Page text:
Regular commenter Helen "Trainstar" Bushnell's reaction to my post about taxis made me realize that I hadn't been entirely clear. The medallion "yellow cabs" are allowed to pick up street hails anywhere in the city, but they normally don't cruise anywhere other than Manhattan below 96th Street or the airports.
Yellow cab drivers are also known to refuse to take passengers outside of this zone, even though they are required to by law. There's an old joke about a guy who hails a cab in Midtown and asks to be taken to London. The cab driver says, "sure, why not?" and drives onto a cargo ship bound for Southampton. After a few days at sea they disembark and drive to Trafalgar Square, where the passenger pays and leaves. A few minutes later someone flags down the taxi and says, "Boy am I glad to see you! Can you take me back to New York?" The cab driver says, "What address?" and the woman says, "Eight Prospect Park West." The cab driver's face turns sour and he says, "Lady, I don't go to Brooklyn."
I usually get in the cab before I tell the driver where I'm going, but that doesn't always work. So why don't yellow cab drivers want to serve these areas?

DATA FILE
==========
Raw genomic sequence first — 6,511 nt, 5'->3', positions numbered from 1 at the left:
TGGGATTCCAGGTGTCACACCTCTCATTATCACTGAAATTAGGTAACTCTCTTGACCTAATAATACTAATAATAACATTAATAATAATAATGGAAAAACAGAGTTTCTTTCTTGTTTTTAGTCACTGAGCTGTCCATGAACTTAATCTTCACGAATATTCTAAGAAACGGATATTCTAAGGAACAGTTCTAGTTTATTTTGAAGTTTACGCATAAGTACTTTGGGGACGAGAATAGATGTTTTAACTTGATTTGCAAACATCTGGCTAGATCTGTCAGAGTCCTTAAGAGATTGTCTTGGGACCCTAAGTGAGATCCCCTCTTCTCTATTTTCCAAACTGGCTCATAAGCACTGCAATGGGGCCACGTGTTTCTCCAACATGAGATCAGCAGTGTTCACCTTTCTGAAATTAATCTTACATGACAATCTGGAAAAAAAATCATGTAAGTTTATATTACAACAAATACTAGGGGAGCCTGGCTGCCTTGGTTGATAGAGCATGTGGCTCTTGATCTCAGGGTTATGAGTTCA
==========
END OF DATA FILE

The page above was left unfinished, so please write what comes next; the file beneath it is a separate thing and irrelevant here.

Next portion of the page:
Some say that there is too much crime in those areas, and there's definitely some truth to that (but not in places like Park Slope). The main reason is that they make a lot more money in Manhattan below 96th Street. The density of people without cars is much higher, and the people tend to be wealthier.
Okay, you may be thinking, but then why aren't there other yellow cab drivers to cruise the outer boroughs? Surely there's still money to be made there? The problem is that there are no other yellow cab drivers. The city limits the total number of medallions, and rarely increases that number. The medallions are also mostly owned by absentee rentiers who lease them to drivers, and these leases skim off a large percentage of the income.
The drivers could charge more to serve the outer boroughs, but they are forbidden by law from charging anything other than the meter rate. That leaves a vacuum in the outer boroughs, which has been filled by the car services. Because the number of car service licenses is virtually unlimited, there is not the same problem with rent-seeking that you find with medallion owners. This brings the cost of a trip to the individual driver way down, allowing him or her to charge a lower rate to reflect the lower demand in the outer boroughs, and still make a profit.
Sounds like a good system. What's the problem? We'll see...